Rep. John Curtis participated in a legislative hearing with the Subcommittee of Federal Lands Wednesday morning in Washington, considering a bill on how to better manage wildfires in the U.S.

During the course of the hearing, Curtis spoke about the impacts of wildfires in Utah and questioned the deputy chief of the National Forest Service on what could be done to mitigate the effects of wildfires.

What is the proposed bill?

The goal of the new bill, proposed by Rep. Bruce Westerman, R-Ark., chairman of the House Committee on Natural Resources, would be to advance policies of the National Environmental Policy Act of 1969 to improve forest management throughout the country through collaboration, per the hearing memo.

The National Environmental Policy Act of 1969 was enacted with four parts:

  • “To declare a national policy which will encourage productive and enjoyable harmony between man and his environment.”
  • “To promote efforts which will prevent or eliminate damage to the environment and biosphere and stimulate the health and welfare or man.”
  • “To enrich the understanding of the ecological systems and natural resources important to the nation.”
  • “To establish a Council on Environmental Quality.”

Westerman’s bill would seek to promote these policies further by using “innovative solutions to increase the pace and scale of forest management and protect vulnerable communities from catastrophic wildfire and restore health and resiliency to our nations ailing forests and federal lands.”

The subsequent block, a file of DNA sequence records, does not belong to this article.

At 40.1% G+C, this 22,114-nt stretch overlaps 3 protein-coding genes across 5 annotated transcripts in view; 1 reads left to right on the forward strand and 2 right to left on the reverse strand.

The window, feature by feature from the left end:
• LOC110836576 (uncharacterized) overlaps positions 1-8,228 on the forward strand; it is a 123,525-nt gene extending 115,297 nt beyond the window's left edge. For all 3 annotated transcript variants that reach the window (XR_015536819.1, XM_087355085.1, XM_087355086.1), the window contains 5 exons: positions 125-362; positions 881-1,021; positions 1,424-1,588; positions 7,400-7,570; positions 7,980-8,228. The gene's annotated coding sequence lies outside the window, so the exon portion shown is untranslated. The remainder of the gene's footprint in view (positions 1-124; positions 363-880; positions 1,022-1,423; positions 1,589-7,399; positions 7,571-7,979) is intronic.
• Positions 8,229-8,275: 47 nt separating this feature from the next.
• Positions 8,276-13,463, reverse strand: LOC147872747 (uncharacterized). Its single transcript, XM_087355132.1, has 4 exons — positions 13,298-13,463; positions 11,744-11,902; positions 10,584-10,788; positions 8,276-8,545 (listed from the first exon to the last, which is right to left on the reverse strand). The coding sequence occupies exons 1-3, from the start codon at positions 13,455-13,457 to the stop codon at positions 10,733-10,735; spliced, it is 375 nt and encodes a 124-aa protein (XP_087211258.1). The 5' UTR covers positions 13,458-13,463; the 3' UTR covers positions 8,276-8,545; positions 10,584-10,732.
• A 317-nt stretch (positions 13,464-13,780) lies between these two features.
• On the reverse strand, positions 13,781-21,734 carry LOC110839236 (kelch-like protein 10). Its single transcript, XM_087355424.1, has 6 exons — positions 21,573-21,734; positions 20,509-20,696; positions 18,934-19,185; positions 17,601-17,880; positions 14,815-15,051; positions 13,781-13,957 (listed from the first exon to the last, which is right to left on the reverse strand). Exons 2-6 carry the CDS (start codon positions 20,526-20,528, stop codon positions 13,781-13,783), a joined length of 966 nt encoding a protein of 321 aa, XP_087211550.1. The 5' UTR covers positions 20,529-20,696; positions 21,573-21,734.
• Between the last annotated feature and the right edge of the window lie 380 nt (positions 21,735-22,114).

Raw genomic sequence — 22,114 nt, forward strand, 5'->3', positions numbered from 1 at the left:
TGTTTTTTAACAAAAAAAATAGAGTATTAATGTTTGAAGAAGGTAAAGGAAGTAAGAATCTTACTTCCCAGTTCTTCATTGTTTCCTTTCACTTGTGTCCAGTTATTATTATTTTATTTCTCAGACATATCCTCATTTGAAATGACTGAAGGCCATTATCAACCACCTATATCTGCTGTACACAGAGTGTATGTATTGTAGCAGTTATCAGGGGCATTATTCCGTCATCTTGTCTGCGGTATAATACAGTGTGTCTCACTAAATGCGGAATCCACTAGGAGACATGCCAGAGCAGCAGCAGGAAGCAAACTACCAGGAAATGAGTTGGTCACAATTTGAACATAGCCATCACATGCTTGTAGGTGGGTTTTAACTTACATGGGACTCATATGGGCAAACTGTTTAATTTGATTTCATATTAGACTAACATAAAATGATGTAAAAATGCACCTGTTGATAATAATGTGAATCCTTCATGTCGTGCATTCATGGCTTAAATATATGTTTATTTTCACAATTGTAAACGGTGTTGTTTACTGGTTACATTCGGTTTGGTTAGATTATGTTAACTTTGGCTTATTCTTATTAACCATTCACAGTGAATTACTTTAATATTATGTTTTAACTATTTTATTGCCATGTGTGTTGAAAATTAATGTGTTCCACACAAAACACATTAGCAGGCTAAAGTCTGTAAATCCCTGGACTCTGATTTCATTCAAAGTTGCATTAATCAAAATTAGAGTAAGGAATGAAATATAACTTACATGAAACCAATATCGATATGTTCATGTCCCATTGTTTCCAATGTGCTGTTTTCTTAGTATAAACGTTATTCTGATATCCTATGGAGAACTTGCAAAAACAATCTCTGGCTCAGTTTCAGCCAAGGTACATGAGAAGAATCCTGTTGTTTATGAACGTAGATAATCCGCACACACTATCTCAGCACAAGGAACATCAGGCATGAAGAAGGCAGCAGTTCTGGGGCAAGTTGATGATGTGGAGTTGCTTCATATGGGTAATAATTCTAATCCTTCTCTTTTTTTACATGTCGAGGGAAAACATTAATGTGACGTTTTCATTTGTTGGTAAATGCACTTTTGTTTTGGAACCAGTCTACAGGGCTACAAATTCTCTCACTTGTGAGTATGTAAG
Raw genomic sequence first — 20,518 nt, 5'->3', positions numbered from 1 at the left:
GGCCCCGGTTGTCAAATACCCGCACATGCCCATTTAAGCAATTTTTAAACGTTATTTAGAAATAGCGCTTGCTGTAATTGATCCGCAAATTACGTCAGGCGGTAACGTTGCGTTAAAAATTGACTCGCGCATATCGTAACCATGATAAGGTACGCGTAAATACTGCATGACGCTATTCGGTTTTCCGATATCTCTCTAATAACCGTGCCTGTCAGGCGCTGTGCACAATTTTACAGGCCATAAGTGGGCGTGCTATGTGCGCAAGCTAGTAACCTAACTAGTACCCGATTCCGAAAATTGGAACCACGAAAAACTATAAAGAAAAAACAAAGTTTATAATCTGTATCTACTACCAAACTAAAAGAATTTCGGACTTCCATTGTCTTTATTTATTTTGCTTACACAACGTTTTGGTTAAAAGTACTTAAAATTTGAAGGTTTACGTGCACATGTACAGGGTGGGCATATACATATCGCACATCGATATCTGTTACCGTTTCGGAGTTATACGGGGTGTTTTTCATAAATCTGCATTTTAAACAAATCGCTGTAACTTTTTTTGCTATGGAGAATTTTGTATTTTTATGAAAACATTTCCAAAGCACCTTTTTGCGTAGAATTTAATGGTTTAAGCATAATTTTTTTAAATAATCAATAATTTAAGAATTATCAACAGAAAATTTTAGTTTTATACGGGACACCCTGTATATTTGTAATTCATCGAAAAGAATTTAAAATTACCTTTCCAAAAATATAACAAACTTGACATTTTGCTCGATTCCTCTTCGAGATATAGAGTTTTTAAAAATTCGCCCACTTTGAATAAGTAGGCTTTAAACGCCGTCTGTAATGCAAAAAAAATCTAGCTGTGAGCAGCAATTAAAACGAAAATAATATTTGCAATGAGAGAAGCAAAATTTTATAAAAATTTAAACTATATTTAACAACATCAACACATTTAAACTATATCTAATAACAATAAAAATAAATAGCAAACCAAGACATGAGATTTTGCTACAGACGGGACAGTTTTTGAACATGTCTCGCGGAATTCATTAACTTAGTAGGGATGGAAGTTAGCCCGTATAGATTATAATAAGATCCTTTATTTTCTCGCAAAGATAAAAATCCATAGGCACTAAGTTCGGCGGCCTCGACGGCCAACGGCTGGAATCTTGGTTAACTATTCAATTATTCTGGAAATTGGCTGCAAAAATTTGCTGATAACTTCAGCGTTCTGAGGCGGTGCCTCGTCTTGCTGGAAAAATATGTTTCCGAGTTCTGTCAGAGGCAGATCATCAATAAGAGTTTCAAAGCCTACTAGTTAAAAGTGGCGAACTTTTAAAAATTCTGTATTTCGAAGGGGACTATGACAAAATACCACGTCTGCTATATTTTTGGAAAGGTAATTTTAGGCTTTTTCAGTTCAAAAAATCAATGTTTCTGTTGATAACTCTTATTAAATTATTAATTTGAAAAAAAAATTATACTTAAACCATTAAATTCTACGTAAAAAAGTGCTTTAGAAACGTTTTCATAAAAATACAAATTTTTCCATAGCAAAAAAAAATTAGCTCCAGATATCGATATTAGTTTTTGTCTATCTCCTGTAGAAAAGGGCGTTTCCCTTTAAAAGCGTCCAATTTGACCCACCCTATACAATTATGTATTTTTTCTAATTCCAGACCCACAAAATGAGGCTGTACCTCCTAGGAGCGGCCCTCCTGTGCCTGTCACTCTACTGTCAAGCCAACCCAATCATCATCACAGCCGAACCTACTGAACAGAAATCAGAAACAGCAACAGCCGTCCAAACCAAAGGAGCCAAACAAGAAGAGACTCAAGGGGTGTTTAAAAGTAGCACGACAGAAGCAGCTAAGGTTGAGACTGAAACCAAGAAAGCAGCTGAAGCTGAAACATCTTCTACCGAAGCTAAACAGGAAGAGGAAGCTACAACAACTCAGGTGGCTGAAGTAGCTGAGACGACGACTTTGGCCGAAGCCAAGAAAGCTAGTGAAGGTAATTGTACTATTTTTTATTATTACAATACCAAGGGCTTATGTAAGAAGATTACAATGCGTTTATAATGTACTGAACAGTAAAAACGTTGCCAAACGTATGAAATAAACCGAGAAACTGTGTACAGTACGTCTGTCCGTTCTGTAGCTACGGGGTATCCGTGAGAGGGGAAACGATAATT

To do so, the bill proposes addressing the threat of wildfires in various ways, including:

  • Focusing on high-risk areas using the U.S Forest Services Fireshed Registry.
  • Expanding collaborative tools across state, federal and tribal lands.
  • And addressing unnecessary litigation that impedes forest management.

What did Rep. John Curtis say during the hearing?

Curtis began his remarks by recognizing and thanking Rep. Joe Neguse, D-Colo., for his work on the subject of wildfires, recognizing that though the politics are different on each side of the Utah-Colorado border, the problems the two states face in regard to wildfires are often the same.

Curtis then pointed out that the U.S. no longer has fire seasons, it has fire years. And those years can be particularly bad in the West, leading to problems with “water supply, air quality, recreation, ranching and grazing,” which for many people is their way of life.

In questioning National Forest System Deputy Chief Chris French, Curtis asked about what he would consider the “sweet spot” when it comes to working in a bipartisan manner to be proactive vs. reactive in fighting wildfires.

French responded, “It is so much more efficient to the American taxpayer to reduce wildland fire risk in the forest and the grasslands.” He pointed out that the effects of wildfires aren’t just local problems, they can have national consequences, too. “It’s the food we eat, it’s the communities that depend on the water, and every time we lose the ability to deliver one of those, the costs are enormous.”

Curtis then asked what Utah residents listening could do to combat wildfires on their own.

French said people need to look around their own properties and reduce fire risks there. “Do simple things if you can or take advantage of what our fire safe councils and others are offering,” he said. He also suggested broadening our field of vision to surrounding forests, whether that be state, federal or private land, and education ourselves on what healthy forests are supposed to look like.